PHNOM PENH, Cambodia (AP) -- Hopes for a compromise solution to a deadlock over Cambodia's election results faded Friday as the country's leader insisted he could form a new government even if the opposition boycotts parliament.
Prime Minister Hun Sen said during a meeting with farmers that the constitution allows the National Assembly to carry out its tasks with a simple majority of its 123 members present.
Several independent nonpartisan agencies interpret the law to call for a quorum of at least 120 members to be present to open the new assembly session and form a government.
Hun Sen's Cambodian People's Party says provisional results show it won 68 of the assembly's to the opposition's 55. The opposition Cambodia National Rescue Party says that it won 63 seats and that voting irregularities were widespread.
The results from the government-appointed National Election Committee are still provisional. Its preliminary tally of the popular vote showed Hun Sen's party with 3,227,729 votes and the opposition with 2,941,133. Six other parties that ran far behind shared fewer than half a million other votes.
"There will be no deadlock for the new National Assembly and the forming of new government. I will be the prime minister for the fifth five-year term of the government," Hun Sen told the villagers in Kandal province, which borders the capital Phnom Penh.
Hun Sen's grip on the bureaucracy and security forces, and influence over the judiciary, make challenges to his authority difficult. A boycott threat -- though never explicitly spelled out by the opposition -- had been seen as its trump card, or at least main bargaining chip. Opposition officials did not immediately respond to the prime minister's remarks.
Hun Sen also clarified remarks he made Thursday, in hectic conditions at a construction site, that had been thought to mean he supported an opposition call for the election committee to appoint an independent body with representatives of both parties and independent organizations to investigate claims of vote-rigging.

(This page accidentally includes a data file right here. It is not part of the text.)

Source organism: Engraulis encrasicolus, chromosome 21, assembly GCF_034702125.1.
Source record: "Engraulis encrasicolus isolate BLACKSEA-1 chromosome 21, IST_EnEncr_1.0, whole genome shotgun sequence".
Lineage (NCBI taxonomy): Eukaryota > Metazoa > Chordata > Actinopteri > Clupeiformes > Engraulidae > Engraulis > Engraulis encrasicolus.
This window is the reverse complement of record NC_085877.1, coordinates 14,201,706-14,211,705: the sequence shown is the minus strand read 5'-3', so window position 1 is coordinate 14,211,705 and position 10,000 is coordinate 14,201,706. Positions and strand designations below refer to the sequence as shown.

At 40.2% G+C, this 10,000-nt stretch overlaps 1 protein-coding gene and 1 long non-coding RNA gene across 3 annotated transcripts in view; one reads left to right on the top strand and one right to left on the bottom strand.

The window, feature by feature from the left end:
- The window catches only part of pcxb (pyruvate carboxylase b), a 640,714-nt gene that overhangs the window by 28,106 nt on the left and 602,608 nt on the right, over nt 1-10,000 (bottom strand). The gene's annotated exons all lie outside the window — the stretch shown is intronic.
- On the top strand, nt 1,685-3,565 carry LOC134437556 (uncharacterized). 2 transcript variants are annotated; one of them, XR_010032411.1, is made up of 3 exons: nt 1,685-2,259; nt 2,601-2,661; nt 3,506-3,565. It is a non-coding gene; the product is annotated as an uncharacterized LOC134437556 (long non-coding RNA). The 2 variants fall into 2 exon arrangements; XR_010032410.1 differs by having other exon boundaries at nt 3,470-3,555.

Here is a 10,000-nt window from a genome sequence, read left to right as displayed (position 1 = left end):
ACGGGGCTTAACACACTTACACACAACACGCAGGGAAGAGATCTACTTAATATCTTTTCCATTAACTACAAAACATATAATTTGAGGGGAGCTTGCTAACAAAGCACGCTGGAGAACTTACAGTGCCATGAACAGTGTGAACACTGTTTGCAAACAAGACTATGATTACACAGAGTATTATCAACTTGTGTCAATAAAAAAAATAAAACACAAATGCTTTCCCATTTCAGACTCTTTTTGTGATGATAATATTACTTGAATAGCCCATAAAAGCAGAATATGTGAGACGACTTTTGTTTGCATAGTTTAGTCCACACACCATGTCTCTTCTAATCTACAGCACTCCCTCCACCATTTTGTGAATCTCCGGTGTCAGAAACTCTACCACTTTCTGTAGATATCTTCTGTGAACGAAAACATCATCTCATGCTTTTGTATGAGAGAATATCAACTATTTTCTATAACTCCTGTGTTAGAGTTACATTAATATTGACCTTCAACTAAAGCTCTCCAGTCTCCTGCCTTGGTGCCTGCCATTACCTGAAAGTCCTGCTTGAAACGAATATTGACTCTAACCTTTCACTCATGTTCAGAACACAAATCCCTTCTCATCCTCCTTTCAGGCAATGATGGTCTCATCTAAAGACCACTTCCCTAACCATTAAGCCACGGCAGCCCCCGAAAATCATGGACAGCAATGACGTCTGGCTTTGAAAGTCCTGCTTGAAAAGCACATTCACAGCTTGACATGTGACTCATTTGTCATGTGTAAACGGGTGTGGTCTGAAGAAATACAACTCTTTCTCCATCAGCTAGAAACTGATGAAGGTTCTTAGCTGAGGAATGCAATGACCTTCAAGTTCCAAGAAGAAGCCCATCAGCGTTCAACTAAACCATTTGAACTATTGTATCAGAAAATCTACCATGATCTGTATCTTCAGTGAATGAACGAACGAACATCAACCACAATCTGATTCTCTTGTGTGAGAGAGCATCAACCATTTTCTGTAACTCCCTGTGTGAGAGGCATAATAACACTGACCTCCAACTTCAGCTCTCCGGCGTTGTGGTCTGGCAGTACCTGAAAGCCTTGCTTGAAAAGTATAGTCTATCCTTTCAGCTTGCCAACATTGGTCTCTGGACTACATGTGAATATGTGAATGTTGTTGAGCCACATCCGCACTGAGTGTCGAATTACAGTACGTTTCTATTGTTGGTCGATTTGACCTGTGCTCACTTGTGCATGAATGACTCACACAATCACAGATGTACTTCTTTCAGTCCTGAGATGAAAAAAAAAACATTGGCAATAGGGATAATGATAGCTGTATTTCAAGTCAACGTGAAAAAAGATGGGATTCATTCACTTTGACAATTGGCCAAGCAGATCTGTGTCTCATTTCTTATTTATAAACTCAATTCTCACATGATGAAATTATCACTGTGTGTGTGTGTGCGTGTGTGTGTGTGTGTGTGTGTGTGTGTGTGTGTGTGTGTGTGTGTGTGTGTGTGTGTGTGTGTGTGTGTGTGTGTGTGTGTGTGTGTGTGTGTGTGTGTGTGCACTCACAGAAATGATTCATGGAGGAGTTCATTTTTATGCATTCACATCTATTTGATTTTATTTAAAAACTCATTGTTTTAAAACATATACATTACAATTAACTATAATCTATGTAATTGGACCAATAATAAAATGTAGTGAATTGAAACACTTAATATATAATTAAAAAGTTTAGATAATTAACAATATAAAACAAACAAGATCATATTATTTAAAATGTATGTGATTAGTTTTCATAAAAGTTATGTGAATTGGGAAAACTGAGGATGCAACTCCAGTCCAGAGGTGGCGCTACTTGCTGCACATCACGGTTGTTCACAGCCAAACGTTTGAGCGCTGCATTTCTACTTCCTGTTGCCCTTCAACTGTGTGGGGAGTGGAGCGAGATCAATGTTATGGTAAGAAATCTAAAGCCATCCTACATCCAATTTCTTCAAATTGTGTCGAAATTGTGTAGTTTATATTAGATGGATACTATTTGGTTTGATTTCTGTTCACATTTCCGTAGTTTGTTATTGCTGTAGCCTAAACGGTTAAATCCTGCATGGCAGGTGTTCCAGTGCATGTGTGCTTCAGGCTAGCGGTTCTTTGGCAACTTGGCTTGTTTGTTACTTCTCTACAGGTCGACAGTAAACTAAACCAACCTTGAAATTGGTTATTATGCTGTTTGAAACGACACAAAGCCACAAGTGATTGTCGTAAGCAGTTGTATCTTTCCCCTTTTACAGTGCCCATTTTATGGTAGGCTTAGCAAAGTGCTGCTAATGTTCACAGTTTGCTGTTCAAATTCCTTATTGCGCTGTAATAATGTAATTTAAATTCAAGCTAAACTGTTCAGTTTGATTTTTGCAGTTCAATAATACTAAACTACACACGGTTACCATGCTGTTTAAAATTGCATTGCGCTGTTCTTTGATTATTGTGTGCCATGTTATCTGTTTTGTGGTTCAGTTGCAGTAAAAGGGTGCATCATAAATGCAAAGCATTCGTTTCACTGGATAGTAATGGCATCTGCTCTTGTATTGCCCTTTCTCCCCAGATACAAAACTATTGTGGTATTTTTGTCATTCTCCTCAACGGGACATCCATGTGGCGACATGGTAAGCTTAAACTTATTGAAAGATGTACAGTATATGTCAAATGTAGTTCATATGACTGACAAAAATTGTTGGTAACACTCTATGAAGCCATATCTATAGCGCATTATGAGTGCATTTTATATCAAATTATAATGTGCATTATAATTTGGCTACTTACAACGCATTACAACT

The opposition has charged that more than a million people may have been unable to vote because their names had not been put on the voting rolls despite having registered. There are also charges of people being registered despite be ineligible.
However, Hun Sen said Friday that he only supported having political parties and civil society group take part in any investigation under the established committee's auspices. The committee is widely considered to favor Hun Sen's party, and has been criticized for failing to tackle the registration problems, which were pointed out well before the polls.
Hun Sen said Friday that opposition leader Sam Rainsy had called called Sar Kheng, interior minister and a senior ruling party member, to discuss the opposition's concerns. He said that after Sar Kheng said the investigation would have to take place within the existing election committee's framework, Sam Rainsy agreed that the two parties would send representatives to the committee to see how to continue.
"Such an initiative is quite good and regarded as the best way to solve the issue," Hun Sen said.
In a statement issued Friday, Sam Rainsy said he had sent a letter to the election committee to discuss setting up a joint committee to investigate and make a report on election irregularities, saying establishing a joint body was "very important."
Sam Rainsy said such a body would comprise representatives of the ruling and opposition parties, international and domestic civil society groups and other concerned parties.
Hun Sen and his government have railed against foreign involvement, with the Foreign Ministry on Wednesday issuing a statement warning foreign diplomatic missions not to interfere in the country's internal affairs.
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